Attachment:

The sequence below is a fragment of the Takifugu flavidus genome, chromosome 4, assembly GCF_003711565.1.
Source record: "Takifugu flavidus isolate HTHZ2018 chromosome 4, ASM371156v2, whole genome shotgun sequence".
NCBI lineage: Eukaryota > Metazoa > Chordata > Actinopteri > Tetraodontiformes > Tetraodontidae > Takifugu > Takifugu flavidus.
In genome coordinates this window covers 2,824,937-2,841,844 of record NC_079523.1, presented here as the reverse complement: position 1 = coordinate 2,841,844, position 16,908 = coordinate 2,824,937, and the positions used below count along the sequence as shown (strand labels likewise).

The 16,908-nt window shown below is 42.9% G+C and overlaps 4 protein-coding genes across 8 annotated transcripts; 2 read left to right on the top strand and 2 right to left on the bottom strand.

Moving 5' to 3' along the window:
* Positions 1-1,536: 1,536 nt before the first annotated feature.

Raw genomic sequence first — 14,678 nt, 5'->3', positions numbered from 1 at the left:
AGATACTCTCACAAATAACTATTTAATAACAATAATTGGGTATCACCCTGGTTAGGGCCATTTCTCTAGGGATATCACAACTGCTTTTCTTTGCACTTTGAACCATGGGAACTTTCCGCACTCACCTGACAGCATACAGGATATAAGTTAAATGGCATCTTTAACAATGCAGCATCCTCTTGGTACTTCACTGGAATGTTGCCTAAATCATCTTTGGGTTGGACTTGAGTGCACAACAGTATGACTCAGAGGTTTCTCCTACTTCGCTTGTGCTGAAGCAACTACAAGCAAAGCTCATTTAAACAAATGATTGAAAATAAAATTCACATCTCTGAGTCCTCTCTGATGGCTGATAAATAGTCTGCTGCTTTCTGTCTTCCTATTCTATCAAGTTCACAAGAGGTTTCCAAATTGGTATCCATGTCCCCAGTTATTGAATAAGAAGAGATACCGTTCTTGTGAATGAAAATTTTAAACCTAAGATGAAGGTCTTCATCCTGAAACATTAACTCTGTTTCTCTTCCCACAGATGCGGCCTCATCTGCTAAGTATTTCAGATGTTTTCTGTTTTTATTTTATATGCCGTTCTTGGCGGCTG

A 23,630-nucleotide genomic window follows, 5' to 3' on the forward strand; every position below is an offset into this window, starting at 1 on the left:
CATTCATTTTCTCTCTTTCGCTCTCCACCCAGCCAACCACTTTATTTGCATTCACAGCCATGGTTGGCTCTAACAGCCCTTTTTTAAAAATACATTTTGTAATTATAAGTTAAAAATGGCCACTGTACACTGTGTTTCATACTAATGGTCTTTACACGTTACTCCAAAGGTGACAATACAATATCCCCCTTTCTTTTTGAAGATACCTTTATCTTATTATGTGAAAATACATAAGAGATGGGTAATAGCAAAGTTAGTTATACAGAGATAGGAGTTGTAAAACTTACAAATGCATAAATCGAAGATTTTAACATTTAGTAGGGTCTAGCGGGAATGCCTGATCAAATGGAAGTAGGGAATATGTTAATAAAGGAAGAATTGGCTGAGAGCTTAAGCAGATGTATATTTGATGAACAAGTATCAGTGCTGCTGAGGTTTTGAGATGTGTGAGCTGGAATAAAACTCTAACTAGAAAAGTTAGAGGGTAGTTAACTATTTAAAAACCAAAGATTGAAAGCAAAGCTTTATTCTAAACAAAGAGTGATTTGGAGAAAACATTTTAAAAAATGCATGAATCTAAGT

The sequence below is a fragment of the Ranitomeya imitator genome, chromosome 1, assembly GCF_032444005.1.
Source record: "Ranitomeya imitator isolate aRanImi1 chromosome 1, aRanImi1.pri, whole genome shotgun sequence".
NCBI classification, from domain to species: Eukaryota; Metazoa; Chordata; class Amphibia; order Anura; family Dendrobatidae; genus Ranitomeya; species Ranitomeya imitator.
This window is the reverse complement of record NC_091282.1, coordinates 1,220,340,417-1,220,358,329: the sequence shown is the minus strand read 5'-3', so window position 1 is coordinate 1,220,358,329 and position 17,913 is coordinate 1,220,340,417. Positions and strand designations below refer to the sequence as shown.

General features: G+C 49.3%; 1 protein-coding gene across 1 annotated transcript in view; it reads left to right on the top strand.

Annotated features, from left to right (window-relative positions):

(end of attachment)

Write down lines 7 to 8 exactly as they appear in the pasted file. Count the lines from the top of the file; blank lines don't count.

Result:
* Positions 1-1,536: 1,536 nt before the first annotated feature.

Raw genomic sequence first — 14,678 nt, 5'->3', positions numbered from 1 at the left: